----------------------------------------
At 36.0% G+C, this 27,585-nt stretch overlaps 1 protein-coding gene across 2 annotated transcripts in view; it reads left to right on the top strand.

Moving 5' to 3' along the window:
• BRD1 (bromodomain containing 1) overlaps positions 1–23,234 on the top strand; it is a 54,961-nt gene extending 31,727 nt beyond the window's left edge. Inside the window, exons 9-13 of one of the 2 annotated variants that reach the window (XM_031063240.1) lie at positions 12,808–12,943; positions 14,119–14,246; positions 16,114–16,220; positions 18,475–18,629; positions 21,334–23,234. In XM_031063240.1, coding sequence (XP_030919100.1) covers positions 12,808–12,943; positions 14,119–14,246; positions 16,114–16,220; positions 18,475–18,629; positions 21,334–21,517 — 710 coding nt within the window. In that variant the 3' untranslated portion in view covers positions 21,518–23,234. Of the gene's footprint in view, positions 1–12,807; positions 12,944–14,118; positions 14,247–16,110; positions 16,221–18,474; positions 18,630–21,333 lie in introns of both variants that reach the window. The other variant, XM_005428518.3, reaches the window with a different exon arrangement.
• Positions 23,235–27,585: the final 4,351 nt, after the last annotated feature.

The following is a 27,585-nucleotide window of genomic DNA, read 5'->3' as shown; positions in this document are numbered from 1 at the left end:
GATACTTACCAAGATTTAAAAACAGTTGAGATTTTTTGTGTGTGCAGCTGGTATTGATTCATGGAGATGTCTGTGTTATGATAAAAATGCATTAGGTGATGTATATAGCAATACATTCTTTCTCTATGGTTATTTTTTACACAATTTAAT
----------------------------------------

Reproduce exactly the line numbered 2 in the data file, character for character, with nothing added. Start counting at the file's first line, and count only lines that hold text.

Moving 5' to 3' along the window: